Racial desegregation threatens to tear a rural South Carolina town apart in John Hamby's gripping new novel, "Freedom to Choose." The long-awaited sequel to "Freedom of Choice," this historical tale picks up in the aftermath of Ron Guy's firing from his position as principal at an all-white elementary school. His support for racial equality doesn't sit well with the Ku Klux Klan and White Citizens Council, but Ron manages to find allies in Reverend Booker T. Boyd and Dalton Rhoades. Together, they do all they can to promote desegregation and voter registration, even setting up a citizenship school to help blacks maneuver the complicated process of registering to vote. But the more progress they make, the more bloodshed surrounds them-culminating in a horrific murder that shakes Ron to the core. And as he struggles with these violent oppressors, Ron must also come to terms with his newfound skepticism in traditional religion, his doubt over the efficacy of passive resistance, and his ever-present fear of what might be lurking around every corner. A fascinating glimpse into the tumultuous civil rights era, "Freedom to Choose" offers fresh insight into one of America's most historic moments.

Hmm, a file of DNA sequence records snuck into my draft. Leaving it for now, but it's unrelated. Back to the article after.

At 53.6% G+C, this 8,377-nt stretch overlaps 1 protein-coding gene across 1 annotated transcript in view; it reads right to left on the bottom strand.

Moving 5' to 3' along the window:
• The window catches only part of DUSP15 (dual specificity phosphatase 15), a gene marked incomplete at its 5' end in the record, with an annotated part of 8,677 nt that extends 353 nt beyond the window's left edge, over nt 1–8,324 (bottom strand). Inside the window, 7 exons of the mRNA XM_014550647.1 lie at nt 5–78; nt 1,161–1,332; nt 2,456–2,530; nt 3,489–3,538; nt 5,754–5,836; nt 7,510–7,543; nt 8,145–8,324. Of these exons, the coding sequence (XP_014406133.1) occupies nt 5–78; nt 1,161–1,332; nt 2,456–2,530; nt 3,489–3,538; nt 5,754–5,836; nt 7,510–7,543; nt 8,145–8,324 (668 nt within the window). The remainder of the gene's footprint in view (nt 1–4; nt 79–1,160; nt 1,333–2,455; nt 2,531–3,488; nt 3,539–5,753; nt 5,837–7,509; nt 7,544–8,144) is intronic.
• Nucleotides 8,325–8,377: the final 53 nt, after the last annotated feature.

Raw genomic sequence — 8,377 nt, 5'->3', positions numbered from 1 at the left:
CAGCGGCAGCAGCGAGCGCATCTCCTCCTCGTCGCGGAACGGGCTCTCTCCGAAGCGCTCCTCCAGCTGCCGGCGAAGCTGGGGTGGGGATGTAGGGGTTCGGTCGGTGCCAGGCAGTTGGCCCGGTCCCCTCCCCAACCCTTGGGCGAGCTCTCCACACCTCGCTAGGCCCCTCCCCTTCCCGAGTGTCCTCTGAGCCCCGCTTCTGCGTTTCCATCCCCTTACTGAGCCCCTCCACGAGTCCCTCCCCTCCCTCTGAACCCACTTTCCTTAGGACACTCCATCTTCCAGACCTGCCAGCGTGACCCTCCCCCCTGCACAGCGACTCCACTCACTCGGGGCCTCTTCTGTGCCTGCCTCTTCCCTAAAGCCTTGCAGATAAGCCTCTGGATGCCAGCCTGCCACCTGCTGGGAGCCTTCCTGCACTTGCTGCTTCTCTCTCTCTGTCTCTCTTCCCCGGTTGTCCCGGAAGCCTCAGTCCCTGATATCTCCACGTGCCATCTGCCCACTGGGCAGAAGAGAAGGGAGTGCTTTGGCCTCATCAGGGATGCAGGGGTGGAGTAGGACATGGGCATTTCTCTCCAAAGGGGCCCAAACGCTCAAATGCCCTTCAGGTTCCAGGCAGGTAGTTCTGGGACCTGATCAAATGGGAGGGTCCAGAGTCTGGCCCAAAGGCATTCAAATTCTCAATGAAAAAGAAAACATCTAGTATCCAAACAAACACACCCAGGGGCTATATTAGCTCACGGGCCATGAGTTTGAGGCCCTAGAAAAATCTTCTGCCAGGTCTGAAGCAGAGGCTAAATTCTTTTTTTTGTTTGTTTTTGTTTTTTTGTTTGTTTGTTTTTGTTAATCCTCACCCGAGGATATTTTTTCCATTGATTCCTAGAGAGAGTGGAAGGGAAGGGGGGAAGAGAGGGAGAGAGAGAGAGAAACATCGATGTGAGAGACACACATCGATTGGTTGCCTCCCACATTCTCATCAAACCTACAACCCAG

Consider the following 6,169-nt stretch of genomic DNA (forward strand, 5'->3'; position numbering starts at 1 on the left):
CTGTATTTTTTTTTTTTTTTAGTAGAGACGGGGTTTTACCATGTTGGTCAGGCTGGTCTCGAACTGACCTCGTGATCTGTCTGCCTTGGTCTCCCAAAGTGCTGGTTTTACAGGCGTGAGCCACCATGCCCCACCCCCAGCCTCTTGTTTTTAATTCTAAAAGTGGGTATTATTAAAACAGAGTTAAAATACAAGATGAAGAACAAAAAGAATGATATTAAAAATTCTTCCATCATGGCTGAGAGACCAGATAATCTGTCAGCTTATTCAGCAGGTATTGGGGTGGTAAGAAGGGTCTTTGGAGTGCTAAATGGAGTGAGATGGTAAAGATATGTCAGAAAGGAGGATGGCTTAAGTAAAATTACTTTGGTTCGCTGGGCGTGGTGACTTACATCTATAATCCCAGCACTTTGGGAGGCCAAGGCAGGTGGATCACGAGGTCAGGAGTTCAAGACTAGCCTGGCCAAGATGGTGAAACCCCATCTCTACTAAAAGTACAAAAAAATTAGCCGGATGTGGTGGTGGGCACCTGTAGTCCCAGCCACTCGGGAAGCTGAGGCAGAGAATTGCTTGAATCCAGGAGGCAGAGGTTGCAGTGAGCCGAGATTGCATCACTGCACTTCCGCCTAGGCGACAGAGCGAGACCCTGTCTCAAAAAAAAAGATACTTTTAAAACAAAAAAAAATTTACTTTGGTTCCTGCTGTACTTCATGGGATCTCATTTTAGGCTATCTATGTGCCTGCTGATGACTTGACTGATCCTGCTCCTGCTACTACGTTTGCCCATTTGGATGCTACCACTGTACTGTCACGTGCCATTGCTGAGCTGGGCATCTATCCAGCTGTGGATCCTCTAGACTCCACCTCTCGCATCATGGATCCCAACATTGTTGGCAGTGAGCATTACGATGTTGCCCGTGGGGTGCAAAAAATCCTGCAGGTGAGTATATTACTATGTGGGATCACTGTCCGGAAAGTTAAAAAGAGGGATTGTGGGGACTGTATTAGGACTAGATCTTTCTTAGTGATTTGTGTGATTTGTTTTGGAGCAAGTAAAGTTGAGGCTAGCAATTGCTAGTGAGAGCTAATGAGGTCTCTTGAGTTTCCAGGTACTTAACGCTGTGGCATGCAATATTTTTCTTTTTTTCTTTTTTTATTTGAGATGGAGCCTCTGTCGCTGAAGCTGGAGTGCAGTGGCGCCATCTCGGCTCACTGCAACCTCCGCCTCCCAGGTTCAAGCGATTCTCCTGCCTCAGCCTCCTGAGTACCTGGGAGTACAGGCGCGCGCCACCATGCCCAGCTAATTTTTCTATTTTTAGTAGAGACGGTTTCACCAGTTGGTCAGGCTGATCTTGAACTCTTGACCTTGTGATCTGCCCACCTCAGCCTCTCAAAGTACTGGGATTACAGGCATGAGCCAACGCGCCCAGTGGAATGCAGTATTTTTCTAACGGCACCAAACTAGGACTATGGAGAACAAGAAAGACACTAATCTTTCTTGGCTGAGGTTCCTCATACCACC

John Hamby was a high school teacher and elementary school principal during the 1960s, when racial segregation was enforced both legally and socially in the South. He writes about the turmoil that resulted from efforts to desegregate public schools during that time in his first novel, "Freedom of Choice." Having also worked as a college professor and assistant director of a national dropout prevention center, he is the author of educational works that include "Straight Talk about Discipline," "Developing a Comprehensive Violence Prevention Plan: A Practical Guide," and "Vocational Education for the 21st Century." Now retired, Hamby lives with his spouse in Fort Mill, South Carolina.